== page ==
Weather Updates

Hurricane to take hit on United earnings, but airline expected to weather it

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Updated: December 2, 2012 2:17PM

United Airlines stands to take a fourth-quarter earnings hit from Hurricane Sandy ranging from $25 million to $40 million — a blow but not a catastrophic one, analysts said Wednesday.

“You can’t shut down one of your largest connecting hubs — Newark (Liberty International Airport in New Jersey) — for two-and-a-half to three days and not have an effect,” said Michael Boyd, chairman of Boyd Group International, an aviation industry consulting firm in Evergreen, Colo.

United Airlines canceled 5,200 flights nationwide from Sunday through Wednesday, said company spokesman Charles Hobart. Analysts say airlines board 153 people per airplane based on 84 percent capacity loads.

Boyd estimated a $25 million to $30 million ding in United’s fourth-quarter earnings based on the airline’s third-quarter earnings of $520 million. That would be an 8 percent to 10 percent hit on what the airline would have otherwise made in the fourth quarter, Boyd said.

The Chicago-based airline reported third-quarter earnings on Oct. 25. CEO Jeff Smisek called the results the toughest yet in United’s merger with Continental, partly because the company recorded $60 million in merger expenses and a one-time $454 million expense to pay pilots if they ratify a tentative new contract. The quarter also reflected a drop in business travelers following computer glitches that arose when the two airlines merged their reservation systems.

Despite those problems, Boyd said United “is making money on running an airline” and did “an outstanding job” mitigating the hurricane’s effects.

United notified passengers up to three days ahead that their flights were canceled and removed its fleet from the area, he said.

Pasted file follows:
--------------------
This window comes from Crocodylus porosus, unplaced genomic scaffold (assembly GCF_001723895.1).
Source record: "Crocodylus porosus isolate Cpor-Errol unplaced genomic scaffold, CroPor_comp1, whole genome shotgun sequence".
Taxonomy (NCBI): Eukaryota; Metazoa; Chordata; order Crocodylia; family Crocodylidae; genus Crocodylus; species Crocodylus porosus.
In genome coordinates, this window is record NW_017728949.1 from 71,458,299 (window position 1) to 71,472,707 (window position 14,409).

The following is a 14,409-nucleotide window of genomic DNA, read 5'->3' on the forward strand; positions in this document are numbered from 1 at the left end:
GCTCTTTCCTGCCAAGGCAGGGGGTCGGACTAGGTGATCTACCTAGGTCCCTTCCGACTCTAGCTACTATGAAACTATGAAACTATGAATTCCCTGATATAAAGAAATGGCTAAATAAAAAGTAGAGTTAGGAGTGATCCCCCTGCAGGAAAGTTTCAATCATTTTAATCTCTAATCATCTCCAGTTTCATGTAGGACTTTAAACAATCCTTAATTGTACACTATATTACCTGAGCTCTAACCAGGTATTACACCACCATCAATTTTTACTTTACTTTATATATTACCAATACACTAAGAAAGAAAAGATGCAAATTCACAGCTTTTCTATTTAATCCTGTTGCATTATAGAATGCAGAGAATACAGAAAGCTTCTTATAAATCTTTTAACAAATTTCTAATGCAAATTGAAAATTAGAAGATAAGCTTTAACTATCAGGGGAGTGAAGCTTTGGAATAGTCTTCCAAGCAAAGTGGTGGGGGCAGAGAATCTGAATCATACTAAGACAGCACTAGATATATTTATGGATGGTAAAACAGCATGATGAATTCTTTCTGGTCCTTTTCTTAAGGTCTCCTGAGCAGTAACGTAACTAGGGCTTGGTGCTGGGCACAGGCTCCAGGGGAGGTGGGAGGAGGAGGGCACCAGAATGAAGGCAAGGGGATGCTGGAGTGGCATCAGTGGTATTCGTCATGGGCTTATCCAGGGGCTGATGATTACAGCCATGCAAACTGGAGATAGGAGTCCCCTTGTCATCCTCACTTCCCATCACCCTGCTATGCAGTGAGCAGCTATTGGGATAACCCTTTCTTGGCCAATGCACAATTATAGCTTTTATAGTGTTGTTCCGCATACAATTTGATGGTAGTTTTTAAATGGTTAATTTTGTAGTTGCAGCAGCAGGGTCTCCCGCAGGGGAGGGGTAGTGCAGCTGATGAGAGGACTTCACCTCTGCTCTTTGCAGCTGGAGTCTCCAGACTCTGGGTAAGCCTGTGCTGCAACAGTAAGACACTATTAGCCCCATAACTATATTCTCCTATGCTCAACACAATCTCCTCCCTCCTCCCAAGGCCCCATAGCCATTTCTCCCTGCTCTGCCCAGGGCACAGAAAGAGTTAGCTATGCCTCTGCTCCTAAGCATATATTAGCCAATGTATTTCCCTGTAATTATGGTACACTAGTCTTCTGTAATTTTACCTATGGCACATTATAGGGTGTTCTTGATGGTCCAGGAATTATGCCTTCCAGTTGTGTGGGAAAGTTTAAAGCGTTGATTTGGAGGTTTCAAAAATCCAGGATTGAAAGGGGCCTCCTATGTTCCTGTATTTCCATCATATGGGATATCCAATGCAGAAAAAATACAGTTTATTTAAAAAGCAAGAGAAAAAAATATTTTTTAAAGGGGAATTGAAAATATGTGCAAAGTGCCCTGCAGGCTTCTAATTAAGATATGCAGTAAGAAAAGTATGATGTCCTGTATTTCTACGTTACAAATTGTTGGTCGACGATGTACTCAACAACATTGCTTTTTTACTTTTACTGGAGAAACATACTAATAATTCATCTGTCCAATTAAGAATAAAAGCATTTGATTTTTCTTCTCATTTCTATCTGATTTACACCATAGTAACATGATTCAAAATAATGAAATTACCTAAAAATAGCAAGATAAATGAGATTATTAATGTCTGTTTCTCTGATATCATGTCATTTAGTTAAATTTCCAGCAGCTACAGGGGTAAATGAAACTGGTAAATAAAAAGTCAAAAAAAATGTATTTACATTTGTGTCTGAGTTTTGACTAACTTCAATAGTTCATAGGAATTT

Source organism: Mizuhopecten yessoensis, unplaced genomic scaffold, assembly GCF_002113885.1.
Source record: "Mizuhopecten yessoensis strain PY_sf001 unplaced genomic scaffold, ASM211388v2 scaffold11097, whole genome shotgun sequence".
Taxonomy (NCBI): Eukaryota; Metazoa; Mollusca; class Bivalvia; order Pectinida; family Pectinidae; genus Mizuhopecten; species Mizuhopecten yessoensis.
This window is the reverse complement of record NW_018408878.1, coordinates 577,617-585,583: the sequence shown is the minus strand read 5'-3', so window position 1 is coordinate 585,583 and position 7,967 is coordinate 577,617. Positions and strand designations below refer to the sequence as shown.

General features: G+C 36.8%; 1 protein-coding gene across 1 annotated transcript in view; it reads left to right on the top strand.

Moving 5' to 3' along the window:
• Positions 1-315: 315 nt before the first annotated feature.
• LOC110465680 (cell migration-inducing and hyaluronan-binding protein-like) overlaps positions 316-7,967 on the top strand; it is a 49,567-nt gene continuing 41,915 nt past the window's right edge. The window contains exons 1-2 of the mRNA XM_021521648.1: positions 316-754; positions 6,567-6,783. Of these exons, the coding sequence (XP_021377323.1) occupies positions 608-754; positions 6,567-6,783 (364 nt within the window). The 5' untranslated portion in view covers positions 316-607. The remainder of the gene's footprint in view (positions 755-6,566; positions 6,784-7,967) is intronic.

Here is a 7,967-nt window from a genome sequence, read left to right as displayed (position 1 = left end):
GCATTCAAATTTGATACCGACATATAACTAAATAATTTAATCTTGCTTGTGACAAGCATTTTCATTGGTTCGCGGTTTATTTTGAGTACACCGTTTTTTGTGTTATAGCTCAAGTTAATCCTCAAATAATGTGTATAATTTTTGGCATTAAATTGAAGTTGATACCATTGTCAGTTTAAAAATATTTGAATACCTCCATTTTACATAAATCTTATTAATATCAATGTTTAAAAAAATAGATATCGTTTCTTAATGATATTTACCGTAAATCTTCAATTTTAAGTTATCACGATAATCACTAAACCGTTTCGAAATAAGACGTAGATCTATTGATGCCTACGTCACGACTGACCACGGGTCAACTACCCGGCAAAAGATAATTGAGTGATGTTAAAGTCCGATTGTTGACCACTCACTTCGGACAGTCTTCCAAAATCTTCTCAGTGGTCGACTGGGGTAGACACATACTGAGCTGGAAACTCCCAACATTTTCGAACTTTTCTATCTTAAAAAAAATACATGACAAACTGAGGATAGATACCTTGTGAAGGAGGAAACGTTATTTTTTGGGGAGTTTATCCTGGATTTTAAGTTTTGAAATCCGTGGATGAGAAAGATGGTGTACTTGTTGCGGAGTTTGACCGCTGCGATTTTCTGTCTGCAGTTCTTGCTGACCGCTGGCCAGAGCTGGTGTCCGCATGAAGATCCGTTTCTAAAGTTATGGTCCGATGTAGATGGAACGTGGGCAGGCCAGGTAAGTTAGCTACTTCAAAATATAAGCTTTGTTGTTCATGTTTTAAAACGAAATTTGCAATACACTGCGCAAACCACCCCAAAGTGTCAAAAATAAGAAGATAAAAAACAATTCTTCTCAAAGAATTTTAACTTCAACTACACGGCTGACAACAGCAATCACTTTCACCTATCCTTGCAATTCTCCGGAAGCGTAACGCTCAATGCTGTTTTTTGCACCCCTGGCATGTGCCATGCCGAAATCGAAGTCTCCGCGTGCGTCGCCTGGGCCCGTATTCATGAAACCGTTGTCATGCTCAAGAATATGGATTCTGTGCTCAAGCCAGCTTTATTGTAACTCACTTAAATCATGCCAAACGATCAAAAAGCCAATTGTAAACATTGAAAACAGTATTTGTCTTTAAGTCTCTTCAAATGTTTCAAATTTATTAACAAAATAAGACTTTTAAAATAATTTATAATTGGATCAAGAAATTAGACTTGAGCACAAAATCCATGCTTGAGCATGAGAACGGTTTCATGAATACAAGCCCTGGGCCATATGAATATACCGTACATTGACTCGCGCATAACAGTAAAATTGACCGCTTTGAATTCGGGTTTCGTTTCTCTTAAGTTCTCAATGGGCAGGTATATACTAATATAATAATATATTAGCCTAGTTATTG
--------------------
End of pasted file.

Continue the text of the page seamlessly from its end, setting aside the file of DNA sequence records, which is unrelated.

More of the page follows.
Further, Newark’s airport is in better shape than harder-hit LaGuardia Airport and John F. Kennedy International Airport, where American and Delta split their New York hubs, Boyd said.

Newark and Kennedy resumed operations Wednesday, while LaGuardia, which was underwater, is slated to reopen Thursday.

Morningstar analyst Basili Alukos said he foresees an estimated net revenue hit of $45 million in the fourth quarter, based on the loss of $180 million in revenue from canceling 30 percent of the airline’s flights.

“The airlines will pretty much have to swallow” the losses because the industry is so competitive and they will realize some savings on using less fuel and having fewer takeoffs and landings, he said.

A United Airlines spokesman had no comment on projected earnings Wednesday.

The airline operated limited flights in and out of Newark on Wednesday and returned to normal operations at Dulles (Va.) International Airport just outside of Washington, D.C., said United spokesman Hobart.

United mobilized more than 500 employee volunteers to fly to the hardest-hit airports to help customers and employees, Hobart said.

“We have included customers with tickets booked for Nov. 3 on our waiver for New York-area airports (Newark, LaGuardia and Kennedy),” he said. “Customers who decide not to fly are eligible for a full refund. They may also rebook with fees waived if they commence travel by Nov. 9. We will also waive the difference-in-fares if customers complete travel by Nov. 9.”

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